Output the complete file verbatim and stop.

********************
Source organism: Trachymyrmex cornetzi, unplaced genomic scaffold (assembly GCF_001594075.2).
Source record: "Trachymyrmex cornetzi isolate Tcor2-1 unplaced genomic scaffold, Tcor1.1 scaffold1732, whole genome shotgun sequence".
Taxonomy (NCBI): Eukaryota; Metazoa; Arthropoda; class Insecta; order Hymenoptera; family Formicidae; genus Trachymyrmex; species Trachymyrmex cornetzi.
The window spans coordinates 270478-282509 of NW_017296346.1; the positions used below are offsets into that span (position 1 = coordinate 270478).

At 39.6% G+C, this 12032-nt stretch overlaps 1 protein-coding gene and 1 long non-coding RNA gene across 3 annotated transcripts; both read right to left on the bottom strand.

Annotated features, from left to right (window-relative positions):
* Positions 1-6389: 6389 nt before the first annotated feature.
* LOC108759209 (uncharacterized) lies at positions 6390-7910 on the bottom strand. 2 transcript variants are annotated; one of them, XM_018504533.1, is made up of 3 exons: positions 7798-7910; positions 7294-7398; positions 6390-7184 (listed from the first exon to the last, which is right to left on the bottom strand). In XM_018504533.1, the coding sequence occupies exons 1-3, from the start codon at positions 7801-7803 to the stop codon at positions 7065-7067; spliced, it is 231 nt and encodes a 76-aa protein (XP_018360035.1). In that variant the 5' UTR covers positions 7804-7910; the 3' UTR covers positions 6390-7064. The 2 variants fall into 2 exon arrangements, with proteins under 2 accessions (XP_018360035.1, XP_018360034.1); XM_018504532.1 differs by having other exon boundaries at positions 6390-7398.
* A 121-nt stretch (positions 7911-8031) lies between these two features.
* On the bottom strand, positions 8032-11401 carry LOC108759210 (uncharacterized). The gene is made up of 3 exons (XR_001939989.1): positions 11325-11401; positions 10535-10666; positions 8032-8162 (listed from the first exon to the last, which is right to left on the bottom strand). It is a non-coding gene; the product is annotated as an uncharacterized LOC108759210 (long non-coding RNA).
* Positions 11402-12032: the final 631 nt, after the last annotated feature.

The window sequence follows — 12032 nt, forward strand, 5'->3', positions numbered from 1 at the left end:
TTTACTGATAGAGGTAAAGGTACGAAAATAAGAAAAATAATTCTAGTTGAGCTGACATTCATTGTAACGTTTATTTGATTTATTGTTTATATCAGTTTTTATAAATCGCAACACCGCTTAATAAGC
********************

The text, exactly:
Source organism: Trachymyrmex cornetzi, unplaced genomic scaffold (assembly GCF_001594075.2).
Source record: "Trachymyrmex cornetzi isolate Tcor2-1 unplaced genomic scaffold, Tcor1.1 scaffold1732, whole genome shotgun sequence".
Taxonomy (NCBI): Eukaryota; Metazoa; Arthropoda; class Insecta; order Hymenoptera; family Formicidae; genus Trachymyrmex; species Trachymyrmex cornetzi.
The window spans coordinates 270478-282509 of NW_017296346.1; the positions used below are offsets into that span (position 1 = coordinate 270478).

At 39.6% G+C, this 12032-nt stretch overlaps 1 protein-coding gene and 1 long non-coding RNA gene across 3 annotated transcripts; both read right to left on the bottom strand.

Annotated features, from left to right (window-relative positions):
* Positions 1-6389: 6389 nt before the first annotated feature.
* LOC108759209 (uncharacterized) lies at positions 6390-7910 on the bottom strand. 2 transcript variants are annotated; one of them, XM_018504533.1, is made up of 3 exons: positions 7798-7910; positions 7294-7398; positions 6390-7184 (listed from the first exon to the last, which is right to left on the bottom strand). In XM_018504533.1, the coding sequence occupies exons 1-3, from the start codon at positions 7801-7803 to the stop codon at positions 7065-7067; spliced, it is 231 nt and encodes a 76-aa protein (XP_018360035.1). In that variant the 5' UTR covers positions 7804-7910; the 3' UTR covers positions 6390-7064. The 2 variants fall into 2 exon arrangements, with proteins under 2 accessions (XP_018360035.1, XP_018360034.1); XM_018504532.1 differs by having other exon boundaries at positions 6390-7398.
* A 121-nt stretch (positions 7911-8031) lies between these two features.
* On the bottom strand, positions 8032-11401 carry LOC108759210 (uncharacterized). The gene is made up of 3 exons (XR_001939989.1): positions 11325-11401; positions 10535-10666; positions 8032-8162 (listed from the first exon to the last, which is right to left on the bottom strand). It is a non-coding gene; the product is annotated as an uncharacterized LOC108759210 (long non-coding RNA).
* Positions 11402-12032: the final 631 nt, after the last annotated feature.

The window sequence follows — 12032 nt, forward strand, 5'->3', positions numbered from 1 at the left end:
TTTACTGATAGAGGTAAAGGTACGAAAATAAGAAAAATAATTCTAGTTGAGCTGACATTCATTGTAACGTTTATTTGATTTATTGTTTATATCAGTTTTTATAAATCGCAACACCGCTTAATAAGC